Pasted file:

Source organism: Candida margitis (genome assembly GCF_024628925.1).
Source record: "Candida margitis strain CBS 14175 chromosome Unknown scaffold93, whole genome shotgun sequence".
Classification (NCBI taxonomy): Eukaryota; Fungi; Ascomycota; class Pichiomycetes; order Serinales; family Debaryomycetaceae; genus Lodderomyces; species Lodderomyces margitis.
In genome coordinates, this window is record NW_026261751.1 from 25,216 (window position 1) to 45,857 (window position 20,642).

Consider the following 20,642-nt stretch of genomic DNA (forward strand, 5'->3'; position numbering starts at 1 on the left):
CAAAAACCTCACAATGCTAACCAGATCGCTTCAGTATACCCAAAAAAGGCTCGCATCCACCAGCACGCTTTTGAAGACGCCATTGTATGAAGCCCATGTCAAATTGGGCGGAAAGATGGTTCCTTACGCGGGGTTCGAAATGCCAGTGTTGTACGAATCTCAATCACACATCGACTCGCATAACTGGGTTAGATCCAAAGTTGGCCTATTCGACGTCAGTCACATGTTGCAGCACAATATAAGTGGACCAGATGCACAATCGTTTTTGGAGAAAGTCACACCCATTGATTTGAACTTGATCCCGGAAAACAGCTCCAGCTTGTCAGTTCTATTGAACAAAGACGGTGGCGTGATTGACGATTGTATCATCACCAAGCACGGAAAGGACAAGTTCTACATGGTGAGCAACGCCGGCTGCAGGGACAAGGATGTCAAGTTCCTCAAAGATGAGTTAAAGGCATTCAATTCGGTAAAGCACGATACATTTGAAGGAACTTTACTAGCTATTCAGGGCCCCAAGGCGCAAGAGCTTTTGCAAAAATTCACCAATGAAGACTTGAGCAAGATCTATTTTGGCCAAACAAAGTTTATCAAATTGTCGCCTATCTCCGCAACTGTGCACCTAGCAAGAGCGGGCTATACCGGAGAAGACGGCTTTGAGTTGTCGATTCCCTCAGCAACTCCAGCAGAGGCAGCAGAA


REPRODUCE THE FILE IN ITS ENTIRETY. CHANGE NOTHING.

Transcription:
Source organism: Candida margitis (genome assembly GCF_024628925.1).
Source record: "Candida margitis strain CBS 14175 chromosome Unknown scaffold93, whole genome shotgun sequence".
Classification (NCBI taxonomy): Eukaryota; Fungi; Ascomycota; class Pichiomycetes; order Serinales; family Debaryomycetaceae; genus Lodderomyces; species Lodderomyces margitis.
In genome coordinates, this window is record NW_026261751.1 from 25,216 (window position 1) to 45,857 (window position 20,642).

Consider the following 20,642-nt stretch of genomic DNA (forward strand, 5'->3'; position numbering starts at 1 on the left):
CAAAAACCTCACAATGCTAACCAGATCGCTTCAGTATACCCAAAAAAGGCTCGCATCCACCAGCACGCTTTTGAAGACGCCATTGTATGAAGCCCATGTCAAATTGGGCGGAAAGATGGTTCCTTACGCGGGGTTCGAAATGCCAGTGTTGTACGAATCTCAATCACACATCGACTCGCATAACTGGGTTAGATCCAAAGTTGGCCTATTCGACGTCAGTCACATGTTGCAGCACAATATAAGTGGACCAGATGCACAATCGTTTTTGGAGAAAGTCACACCCATTGATTTGAACTTGATCCCGGAAAACAGCTCCAGCTTGTCAGTTCTATTGAACAAAGACGGTGGCGTGATTGACGATTGTATCATCACCAAGCACGGAAAGGACAAGTTCTACATGGTGAGCAACGCCGGCTGCAGGGACAAGGATGTCAAGTTCCTCAAAGATGAGTTAAAGGCATTCAATTCGGTAAAGCACGATACATTTGAAGGAACTTTACTAGCTATTCAGGGCCCCAAGGCGCAAGAGCTTTTGCAAAAATTCACCAATGAAGACTTGAGCAAGATCTATTTTGGCCAAACAAAGTTTATCAAATTGTCGCCTATCTCCGCAACTGTGCACCTAGCAAGAGCGGGCTATACCGGAGAAGACGGCTTTGAGTTGTCGATTCCCTCAGCAACTCCAGCAGAGGCAGCAGAA